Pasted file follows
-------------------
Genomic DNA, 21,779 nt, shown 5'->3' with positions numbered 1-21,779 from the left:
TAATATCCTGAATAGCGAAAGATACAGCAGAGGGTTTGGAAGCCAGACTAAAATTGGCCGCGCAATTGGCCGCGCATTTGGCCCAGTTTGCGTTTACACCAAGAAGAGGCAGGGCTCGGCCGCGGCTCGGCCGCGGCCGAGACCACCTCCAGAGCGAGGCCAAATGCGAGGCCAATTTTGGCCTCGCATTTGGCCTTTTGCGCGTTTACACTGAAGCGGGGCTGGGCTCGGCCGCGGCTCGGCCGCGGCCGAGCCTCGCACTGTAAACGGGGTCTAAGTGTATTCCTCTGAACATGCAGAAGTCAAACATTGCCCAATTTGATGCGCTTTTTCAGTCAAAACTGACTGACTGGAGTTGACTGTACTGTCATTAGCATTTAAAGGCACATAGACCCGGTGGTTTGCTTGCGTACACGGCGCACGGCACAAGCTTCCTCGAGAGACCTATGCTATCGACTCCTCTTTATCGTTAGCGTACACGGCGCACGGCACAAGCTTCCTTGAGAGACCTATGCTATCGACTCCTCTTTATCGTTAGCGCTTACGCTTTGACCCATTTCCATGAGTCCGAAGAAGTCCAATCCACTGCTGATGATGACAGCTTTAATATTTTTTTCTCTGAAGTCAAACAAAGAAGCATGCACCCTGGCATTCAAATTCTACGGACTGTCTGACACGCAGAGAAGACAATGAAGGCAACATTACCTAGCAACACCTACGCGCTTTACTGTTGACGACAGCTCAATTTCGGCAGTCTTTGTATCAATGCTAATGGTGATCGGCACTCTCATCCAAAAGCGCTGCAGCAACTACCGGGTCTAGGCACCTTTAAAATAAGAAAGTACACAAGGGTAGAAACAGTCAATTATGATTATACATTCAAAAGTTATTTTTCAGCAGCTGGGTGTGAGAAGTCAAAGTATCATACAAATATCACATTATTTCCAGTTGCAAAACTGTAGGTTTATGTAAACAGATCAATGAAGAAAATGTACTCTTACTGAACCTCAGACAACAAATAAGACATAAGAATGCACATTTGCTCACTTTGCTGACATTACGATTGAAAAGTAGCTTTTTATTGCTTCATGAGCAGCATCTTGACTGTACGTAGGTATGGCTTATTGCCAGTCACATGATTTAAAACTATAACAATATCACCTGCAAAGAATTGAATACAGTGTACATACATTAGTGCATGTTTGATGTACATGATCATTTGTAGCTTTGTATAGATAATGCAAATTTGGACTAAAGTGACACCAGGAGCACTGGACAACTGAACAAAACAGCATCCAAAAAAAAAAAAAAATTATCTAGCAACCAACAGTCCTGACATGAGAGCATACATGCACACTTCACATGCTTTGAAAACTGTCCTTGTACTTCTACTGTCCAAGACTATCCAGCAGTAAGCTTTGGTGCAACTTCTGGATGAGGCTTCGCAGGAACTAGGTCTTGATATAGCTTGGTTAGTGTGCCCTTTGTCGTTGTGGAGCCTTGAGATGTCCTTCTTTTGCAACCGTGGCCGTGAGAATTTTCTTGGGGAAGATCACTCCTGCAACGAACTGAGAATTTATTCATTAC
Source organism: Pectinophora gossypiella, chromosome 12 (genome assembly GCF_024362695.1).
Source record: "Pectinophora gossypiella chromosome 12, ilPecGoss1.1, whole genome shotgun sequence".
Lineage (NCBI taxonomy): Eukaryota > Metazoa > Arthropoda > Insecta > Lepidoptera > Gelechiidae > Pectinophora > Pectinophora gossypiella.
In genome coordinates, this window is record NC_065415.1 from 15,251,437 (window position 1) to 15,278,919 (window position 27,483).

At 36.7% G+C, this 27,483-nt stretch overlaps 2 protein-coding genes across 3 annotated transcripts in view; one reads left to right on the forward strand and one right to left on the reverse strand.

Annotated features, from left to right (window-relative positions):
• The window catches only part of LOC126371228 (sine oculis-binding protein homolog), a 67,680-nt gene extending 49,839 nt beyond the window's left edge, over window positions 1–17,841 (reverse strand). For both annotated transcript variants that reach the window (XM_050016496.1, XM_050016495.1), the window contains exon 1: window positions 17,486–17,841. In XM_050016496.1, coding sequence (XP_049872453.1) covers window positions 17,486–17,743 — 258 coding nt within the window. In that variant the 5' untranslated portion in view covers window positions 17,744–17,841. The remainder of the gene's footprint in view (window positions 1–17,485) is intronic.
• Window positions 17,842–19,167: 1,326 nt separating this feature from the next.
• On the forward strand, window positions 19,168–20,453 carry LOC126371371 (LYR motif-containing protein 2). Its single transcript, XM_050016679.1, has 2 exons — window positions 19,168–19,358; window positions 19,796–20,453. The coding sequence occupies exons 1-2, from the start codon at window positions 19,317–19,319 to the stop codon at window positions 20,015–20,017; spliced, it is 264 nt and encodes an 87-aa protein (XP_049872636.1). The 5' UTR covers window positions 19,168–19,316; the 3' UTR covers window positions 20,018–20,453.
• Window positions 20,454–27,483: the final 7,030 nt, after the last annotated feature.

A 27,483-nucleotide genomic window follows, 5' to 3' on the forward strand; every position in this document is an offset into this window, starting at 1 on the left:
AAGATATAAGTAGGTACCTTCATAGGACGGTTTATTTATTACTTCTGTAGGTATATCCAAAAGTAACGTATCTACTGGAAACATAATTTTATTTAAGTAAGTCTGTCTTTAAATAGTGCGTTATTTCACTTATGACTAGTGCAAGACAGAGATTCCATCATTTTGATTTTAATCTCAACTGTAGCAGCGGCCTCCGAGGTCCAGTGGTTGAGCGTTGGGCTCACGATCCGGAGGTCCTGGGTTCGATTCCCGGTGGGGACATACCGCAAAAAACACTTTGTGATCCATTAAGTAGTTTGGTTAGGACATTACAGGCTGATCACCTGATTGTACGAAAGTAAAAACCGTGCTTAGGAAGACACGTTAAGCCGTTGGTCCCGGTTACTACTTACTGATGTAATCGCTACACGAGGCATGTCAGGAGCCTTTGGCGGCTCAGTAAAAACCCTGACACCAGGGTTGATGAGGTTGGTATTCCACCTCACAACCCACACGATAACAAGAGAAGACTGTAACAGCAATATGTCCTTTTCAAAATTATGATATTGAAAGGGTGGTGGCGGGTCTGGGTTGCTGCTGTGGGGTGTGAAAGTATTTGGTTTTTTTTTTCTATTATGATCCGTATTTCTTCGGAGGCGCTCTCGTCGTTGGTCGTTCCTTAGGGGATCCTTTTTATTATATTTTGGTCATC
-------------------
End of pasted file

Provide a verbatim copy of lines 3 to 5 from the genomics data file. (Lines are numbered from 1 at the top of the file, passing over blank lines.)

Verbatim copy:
Source organism: Pectinophora gossypiella, chromosome 12 (genome assembly GCF_024362695.1).
Source record: "Pectinophora gossypiella chromosome 12, ilPecGoss1.1, whole genome shotgun sequence".
Lineage (NCBI taxonomy): Eukaryota > Metazoa > Arthropoda > Insecta > Lepidoptera > Gelechiidae > Pectinophora > Pectinophora gossypiella.